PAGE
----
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    Orchestra's business manager is concerned with profit

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    The business manager of an orchestra performs two Saturday evenings each month with a new program for performance. It incurs the following costs for each performance:
    Fixed overhead costs $1,500
    Rehearsal costs $4,800
    Performance costs $2,200
    Variable costs $1 per person

    The Orchestra's business manager is concerned with profit. The profit margin is currently very thin and she would like to increase it. Tickets for the performances sell for $11 each and the usual attendance is 900 patrons.

    The business manager is considering three options:
    1. A "student rush" ticket price at $3 and sold to college students 1/2 hour before performance. She figures that she could get 200 students who normally would not attend the performances. Clearly, however, the price of these tickets would not cover even half of the average cost per ticket.

    2. A Sunday matinee repeat of the Saturday evening perfomance with tickets prices a $7. The manager expects to sell 700 tickets but 150 of those people would have attended the higher priced Saturday performance. The net patronage would increase by 550 but the price of the ticket is, once again, less than the average cost per ticket.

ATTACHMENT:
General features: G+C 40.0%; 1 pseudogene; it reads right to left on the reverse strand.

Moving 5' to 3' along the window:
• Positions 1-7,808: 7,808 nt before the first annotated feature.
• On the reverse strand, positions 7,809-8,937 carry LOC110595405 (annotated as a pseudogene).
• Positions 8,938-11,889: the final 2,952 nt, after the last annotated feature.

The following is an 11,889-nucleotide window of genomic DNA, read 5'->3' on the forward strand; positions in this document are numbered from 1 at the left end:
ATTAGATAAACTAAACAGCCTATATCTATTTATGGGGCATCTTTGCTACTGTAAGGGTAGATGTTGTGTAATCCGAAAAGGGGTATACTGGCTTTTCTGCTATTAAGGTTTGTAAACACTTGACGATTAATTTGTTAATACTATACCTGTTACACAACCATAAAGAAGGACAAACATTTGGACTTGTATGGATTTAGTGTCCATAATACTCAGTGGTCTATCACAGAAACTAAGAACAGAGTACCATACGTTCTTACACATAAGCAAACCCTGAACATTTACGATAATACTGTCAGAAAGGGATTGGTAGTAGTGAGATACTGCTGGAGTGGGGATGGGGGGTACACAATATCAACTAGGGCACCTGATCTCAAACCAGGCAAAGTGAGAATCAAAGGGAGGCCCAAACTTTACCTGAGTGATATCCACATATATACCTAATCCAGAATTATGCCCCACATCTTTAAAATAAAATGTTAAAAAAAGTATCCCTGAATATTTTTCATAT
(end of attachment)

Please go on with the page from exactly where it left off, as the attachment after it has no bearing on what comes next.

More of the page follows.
3. A new series of concerts to be performed on the alternate Saturdays. The tickets would still be priced at $11. The expectation is that 800 tickets would be sold but that 100 of those would be to individuals who would have attended the old series instead of the new one. The new patronage would increase by 700.

    Which option do you recommend as best to optimize profit and why. Is there more than one solution for increasing profit? Show your analysis for each option.

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    Solution Preview

    The option I would recommend is the student rush ticket price of $3 for students just before the concern. Though the price will not cover the average cost of the ticket, the fixed costs are already established and those costs, which include overhead, rehearsal and performance, along with the $1 variable costs, are already divided among the 900 patrons for the existing concerts. Assuming that the theater has a capacity of greater than 1,100 seats, the orchestra still stands to profit from such an option. If the fixed and variable ...

    Solution Summary

    Orchestra's business manager concerned with profits are examined.